Sadly, the way that Baldwin writes about Maya is actually more disturbing than the somewhat overt racism of her treatment of Madame Cho. The emphasis on Maya's beauty, on how exotic she is in comparison with these English girls, is yet another racist stereotype. Instead of being the sneaky Other, she's the entrancing, enchanting Other.
Both of these introductions occur fairly early in the text, so one might expect that Georgie would learn better throughout the narrative. Even if she's never confronted with her racism, she can learn to see both Maya and Madame Cho as individuals, can she not? Well, the answer to that seems to be "not". Consistently throughout the rest of the book, Madame Cho is referred to as the "old dragon" (619, 627, 1289, and 2730). She is also referred to as "Madame Dragon" (2286) and as a "sneaky fox" (650). Madame Cho "slithered" into rooms and stared at Georgie with "her cold lizard eyes" (1289-90). Maya remains consistently beautiful, exotic, and sweet.
It should be noted that Madame Cho does nothing to deserve to Georgie's spite. She is simply there. All of the quotes, above, are not dialogue. They are Georgie's mental narrative--the exposition of the book--literally, the words the character uses to describe woman to herself and to her readers.
Georgie herself is a deeply unpleasant character. She never listens to anyone around her. They warn her to take care to avoid haste and dangerous actions--and she does whatever she wants anyway. The romantic relationship is ridiculous in the extreme--the sort of insta-love one typically only sees in a paranormal novel, not in an arguably historical fiction.
I am deeply sorry that I requested this book. I read it from beginning to end, in the hopes that it would improve and that I would be able to leave a positive review. But I cannot.
I consider the book to be bad in both writing and characterization. But I consider it to be dangerous when it comes to race and racism. The casual racism of this text--especially since it is never confronted and recognized as such--is insidious and awful. Too many of our young people do not understand racism well enough to recognize it in this context. Instead, they might find it funny, laugh at "Madame Dragon," and not realize the ideas that they're internalizing.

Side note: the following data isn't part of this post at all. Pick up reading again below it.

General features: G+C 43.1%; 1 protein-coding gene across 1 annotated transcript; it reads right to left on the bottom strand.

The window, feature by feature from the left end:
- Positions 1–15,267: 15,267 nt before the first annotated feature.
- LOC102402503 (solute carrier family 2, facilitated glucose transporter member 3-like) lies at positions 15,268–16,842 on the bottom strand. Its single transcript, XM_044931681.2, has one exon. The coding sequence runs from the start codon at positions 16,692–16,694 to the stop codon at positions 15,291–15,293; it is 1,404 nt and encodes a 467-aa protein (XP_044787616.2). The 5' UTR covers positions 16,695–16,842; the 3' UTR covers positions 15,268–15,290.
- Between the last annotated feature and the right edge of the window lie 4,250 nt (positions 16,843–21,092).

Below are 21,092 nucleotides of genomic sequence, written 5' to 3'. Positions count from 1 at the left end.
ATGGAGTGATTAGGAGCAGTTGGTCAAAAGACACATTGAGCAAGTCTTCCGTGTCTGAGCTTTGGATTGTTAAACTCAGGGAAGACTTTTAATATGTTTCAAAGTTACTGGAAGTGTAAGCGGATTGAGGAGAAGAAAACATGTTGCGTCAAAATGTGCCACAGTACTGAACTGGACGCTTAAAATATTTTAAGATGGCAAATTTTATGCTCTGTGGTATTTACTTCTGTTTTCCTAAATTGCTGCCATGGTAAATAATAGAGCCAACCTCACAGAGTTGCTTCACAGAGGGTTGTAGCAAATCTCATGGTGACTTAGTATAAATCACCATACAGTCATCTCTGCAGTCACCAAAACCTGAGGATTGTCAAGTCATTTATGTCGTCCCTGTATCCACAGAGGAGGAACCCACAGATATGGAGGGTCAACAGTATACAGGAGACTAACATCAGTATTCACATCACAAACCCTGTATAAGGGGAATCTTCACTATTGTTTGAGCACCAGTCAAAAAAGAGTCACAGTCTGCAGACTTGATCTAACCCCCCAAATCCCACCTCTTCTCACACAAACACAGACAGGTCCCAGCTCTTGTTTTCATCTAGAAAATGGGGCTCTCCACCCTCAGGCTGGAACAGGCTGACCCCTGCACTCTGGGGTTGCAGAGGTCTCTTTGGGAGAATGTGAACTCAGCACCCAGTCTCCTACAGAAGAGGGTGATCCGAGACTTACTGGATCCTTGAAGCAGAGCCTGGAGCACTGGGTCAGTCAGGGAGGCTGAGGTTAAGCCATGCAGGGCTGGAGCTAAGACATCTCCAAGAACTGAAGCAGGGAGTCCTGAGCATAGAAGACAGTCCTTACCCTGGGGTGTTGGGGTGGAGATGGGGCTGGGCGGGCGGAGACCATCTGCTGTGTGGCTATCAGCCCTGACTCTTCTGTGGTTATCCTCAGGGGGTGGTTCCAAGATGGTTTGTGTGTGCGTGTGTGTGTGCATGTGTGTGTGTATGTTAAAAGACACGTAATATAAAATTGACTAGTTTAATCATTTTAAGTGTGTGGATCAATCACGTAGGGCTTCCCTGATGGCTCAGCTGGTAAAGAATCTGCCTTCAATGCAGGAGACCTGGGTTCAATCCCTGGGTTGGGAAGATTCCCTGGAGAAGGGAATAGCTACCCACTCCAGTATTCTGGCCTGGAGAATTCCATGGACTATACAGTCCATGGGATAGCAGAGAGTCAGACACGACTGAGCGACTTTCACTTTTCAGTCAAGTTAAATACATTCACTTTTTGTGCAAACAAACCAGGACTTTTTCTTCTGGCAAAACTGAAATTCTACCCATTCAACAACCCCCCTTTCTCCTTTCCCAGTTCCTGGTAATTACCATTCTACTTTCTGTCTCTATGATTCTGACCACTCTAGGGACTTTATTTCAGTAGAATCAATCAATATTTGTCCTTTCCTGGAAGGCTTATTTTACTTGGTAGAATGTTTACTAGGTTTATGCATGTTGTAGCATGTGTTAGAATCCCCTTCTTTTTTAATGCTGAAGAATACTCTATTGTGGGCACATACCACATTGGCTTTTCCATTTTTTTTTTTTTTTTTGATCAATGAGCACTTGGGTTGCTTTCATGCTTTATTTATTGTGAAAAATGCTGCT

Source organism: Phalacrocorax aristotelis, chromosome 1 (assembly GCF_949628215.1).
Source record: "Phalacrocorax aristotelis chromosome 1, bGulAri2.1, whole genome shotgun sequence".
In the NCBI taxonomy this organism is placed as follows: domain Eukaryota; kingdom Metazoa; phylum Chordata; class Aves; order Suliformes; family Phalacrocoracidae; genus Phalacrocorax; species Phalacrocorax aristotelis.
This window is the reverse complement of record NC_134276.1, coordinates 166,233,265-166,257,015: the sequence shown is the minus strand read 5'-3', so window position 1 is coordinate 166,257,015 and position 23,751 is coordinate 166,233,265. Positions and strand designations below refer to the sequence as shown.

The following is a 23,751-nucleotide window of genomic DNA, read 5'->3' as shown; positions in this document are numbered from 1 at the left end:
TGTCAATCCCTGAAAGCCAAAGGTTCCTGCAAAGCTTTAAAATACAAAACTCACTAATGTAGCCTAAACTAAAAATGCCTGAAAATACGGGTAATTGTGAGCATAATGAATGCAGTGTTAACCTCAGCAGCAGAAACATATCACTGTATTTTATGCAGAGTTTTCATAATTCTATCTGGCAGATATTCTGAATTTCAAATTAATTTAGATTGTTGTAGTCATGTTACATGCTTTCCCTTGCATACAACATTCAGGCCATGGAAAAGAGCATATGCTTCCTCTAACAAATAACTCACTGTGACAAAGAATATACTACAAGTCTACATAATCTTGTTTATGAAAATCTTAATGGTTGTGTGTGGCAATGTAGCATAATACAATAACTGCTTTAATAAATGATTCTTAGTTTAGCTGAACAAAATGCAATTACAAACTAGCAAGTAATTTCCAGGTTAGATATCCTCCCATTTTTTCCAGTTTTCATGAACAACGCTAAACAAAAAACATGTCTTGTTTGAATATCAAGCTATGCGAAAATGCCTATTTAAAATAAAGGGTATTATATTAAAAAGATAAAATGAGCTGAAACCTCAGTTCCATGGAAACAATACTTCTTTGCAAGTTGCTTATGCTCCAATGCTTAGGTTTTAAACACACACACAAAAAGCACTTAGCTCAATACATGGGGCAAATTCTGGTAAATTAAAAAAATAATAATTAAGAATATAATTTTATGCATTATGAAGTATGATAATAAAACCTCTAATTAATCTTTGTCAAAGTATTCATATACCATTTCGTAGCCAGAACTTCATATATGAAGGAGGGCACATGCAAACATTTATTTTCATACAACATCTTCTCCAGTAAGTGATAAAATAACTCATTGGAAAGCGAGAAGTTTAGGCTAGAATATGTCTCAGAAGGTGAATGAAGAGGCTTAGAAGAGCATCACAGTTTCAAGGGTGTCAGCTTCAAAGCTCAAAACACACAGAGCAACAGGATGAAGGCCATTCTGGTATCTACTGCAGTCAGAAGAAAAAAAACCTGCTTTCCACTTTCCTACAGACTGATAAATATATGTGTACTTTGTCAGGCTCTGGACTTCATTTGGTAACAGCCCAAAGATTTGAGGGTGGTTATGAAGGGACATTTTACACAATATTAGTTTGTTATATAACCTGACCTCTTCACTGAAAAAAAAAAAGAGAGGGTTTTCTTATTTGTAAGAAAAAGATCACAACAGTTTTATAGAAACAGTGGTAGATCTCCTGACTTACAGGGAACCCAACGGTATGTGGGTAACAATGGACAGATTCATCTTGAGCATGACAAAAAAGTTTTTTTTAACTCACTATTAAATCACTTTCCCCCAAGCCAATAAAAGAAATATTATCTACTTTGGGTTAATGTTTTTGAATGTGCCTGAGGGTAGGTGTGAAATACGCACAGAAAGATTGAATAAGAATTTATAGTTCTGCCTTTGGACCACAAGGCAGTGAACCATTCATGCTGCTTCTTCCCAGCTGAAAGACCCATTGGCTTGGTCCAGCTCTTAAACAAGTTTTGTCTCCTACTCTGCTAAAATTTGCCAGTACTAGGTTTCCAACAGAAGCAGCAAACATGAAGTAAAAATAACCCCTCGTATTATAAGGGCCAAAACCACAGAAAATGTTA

I have never met Kathleen Baldwin. I do not mean to impugn her character in this review. I simply wish she--and her editors--had made better narrative choices. As it stands now, I do think I can recommend this book to anyone.
*All numbers refer to text locations in my Kindle advanced reader's edition. They have not been checked against the final draft, but the sheer number of them indicate that it's unlikely they will have been edited out....more
I received a copy of this book for review from Netgalley.
By this time, I have read several books by Jennifer E. Smith. I've loved all of them to varyiI received a copy of this book for review from Netgalley.
By this time, I have read several books by Jennifer E. Smith. I've loved all of them to varying degrees. This book is probably her most ambitious, and perhaps her best yet.
As the novel opens, Clare and Aidan are meeting in order to spend their last night together before both of them head off to college the following day. They've been dating for two years and are in love with another. However, they also question whether they should remain dating while they head for two very different different schools (Dartmouth for her, UCLA for him). Clare is the one that is forcing them to make this decision--Aidan loves her and is perfectly willing to remain in a relationship. However, Clare is concerned about whether or not their relationship can handle a cross continental distance, whether they should invest their time and hearts in a relationship started while they were so young, and ultimately, whether or not confronting these questions are the easy or "hard" thing to do. Would it be easier to gradually drift apart? What would the jealousy of knowing that they are meeting other people (whether romantically interested in them or not) do to their bond? What does it mean to enter college in a relationship?